Progress and Challenges on The Proliferation of Travel Bubbles


Illustration from FPCI UI

Despite the growing trends and positive progress of vaccination among countries in the second year of the global pandemic, recent outbreaks around the world are still ravaging some sectors of human life in a problematic manner. One of the sectors that are deeply impacted and are still trying to stand back on its feet is the travel and tourism industry. According to a report released by the UNWTO (The World Tourism Organization) explaining the impact assessment of the pandemic on international tourism, travel restriction and border closing around the globe would cause 70% decline of international tourism for the whole of 2020. This decline is estimated to be equivalent to US $2 trillion of economic loss in global GDP. Nevertheless, there are efforts by several countries to recover from the aforementioned problem. One of these efforts is the travel bubble strategy that is expected to keep the tourism industry afloat and gradually rebuild the economies of nations following the trend of economic recovery.

The Progress of Travel Bubbles Around the World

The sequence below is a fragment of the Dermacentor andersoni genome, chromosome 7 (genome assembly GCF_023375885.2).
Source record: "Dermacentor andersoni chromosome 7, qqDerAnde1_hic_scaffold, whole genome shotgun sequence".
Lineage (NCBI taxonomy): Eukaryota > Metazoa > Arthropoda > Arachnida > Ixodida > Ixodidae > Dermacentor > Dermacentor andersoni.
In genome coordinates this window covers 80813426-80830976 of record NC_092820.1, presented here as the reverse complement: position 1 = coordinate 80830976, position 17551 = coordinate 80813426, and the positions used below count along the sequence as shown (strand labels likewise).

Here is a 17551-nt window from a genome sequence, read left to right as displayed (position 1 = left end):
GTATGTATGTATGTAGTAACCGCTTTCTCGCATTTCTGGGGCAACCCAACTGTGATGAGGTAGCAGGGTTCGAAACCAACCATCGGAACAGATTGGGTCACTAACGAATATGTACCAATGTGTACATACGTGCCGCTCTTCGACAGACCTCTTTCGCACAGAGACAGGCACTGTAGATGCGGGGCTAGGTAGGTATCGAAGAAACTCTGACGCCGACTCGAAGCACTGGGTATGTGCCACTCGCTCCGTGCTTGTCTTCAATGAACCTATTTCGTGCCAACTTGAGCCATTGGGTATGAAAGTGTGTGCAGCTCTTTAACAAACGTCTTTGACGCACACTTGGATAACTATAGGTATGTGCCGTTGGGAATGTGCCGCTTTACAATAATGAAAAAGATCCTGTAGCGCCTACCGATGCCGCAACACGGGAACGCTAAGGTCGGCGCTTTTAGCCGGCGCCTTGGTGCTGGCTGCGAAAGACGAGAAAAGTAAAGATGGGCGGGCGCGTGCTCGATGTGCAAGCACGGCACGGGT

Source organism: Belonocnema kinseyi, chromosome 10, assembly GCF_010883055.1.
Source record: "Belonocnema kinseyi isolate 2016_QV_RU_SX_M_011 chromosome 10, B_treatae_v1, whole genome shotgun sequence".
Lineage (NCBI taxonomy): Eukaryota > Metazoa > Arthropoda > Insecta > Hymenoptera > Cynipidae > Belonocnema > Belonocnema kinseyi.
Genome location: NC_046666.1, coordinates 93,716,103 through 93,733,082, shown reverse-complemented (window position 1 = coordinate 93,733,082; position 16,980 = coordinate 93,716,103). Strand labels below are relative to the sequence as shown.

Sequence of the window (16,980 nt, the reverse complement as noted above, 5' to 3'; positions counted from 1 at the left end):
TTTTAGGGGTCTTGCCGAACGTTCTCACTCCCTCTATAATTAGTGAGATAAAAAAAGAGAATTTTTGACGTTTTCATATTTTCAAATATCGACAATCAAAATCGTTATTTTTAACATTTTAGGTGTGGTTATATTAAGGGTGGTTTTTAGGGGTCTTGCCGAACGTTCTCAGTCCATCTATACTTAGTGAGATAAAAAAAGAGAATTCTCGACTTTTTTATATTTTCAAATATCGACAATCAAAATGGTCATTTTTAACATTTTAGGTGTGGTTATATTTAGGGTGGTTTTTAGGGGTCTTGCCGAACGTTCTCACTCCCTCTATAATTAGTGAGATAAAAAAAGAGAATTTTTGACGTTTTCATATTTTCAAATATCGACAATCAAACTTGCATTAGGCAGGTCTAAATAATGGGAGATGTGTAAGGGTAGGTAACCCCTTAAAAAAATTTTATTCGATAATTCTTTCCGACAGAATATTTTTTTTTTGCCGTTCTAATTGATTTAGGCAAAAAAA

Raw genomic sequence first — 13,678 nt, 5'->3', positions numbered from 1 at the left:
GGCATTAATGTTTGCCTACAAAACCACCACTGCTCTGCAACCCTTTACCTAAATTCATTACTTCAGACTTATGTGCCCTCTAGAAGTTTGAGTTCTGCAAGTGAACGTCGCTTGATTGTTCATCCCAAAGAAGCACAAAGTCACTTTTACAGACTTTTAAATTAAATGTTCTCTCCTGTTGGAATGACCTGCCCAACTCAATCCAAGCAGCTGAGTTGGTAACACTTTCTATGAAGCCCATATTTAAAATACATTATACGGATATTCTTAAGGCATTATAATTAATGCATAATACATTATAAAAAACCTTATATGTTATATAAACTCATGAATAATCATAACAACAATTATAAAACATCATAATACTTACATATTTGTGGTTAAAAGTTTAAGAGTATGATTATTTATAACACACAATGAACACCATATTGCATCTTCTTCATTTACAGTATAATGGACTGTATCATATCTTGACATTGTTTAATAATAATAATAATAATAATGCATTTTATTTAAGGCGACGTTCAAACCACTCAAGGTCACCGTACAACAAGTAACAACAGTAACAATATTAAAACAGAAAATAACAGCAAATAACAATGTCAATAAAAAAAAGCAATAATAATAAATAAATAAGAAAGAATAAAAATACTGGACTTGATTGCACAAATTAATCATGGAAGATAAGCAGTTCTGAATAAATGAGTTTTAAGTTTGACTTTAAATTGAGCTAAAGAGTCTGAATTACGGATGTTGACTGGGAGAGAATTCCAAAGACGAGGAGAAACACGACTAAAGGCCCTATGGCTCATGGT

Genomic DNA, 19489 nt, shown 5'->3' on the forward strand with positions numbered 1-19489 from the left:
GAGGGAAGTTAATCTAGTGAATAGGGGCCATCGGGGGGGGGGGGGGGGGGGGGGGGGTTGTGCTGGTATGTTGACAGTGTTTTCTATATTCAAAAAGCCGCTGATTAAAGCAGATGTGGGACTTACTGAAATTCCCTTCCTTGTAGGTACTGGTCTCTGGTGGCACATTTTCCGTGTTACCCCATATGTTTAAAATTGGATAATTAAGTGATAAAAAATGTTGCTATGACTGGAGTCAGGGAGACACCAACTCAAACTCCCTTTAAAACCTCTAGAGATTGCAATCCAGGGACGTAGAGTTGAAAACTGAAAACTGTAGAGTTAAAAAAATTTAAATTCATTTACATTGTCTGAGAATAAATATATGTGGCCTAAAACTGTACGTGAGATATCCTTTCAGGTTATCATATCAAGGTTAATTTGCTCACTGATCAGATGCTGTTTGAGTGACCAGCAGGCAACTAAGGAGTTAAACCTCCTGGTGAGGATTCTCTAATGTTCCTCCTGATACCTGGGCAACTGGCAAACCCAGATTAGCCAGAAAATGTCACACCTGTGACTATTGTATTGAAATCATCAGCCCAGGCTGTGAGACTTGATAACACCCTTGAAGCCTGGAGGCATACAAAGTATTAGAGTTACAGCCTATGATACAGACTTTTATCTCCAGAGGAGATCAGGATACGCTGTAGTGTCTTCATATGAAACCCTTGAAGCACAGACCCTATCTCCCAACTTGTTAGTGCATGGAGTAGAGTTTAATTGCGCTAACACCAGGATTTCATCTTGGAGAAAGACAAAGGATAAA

First of all, we need to understand how travel bubbles have worked out so far. Travel bubbles alliance between neighbouring countries with low infection rates to initiate a quarantine-free travel between those countries. Certain nations around the globe have implemented the travel bubble strategy since the midst of 2020 with mixed results. One of the pioneers to carry out the strategy are New Zealand and Australia with their “Trans-Tasman Bubble”, announced in May 2020. New Zealand, with their well-executed lockdown initiatives and a record of low cases of infections, raises hope to the world of a successful strategy in efforts of an economic recoverment. However, with unstable domestic conditions and a series of snap lockdowns in signs of a new outbreak in the region, one of recent happened in May 2021 with the emergence of two new COVID cases in Sydney, caused the strategy to recover arduously between the two countries.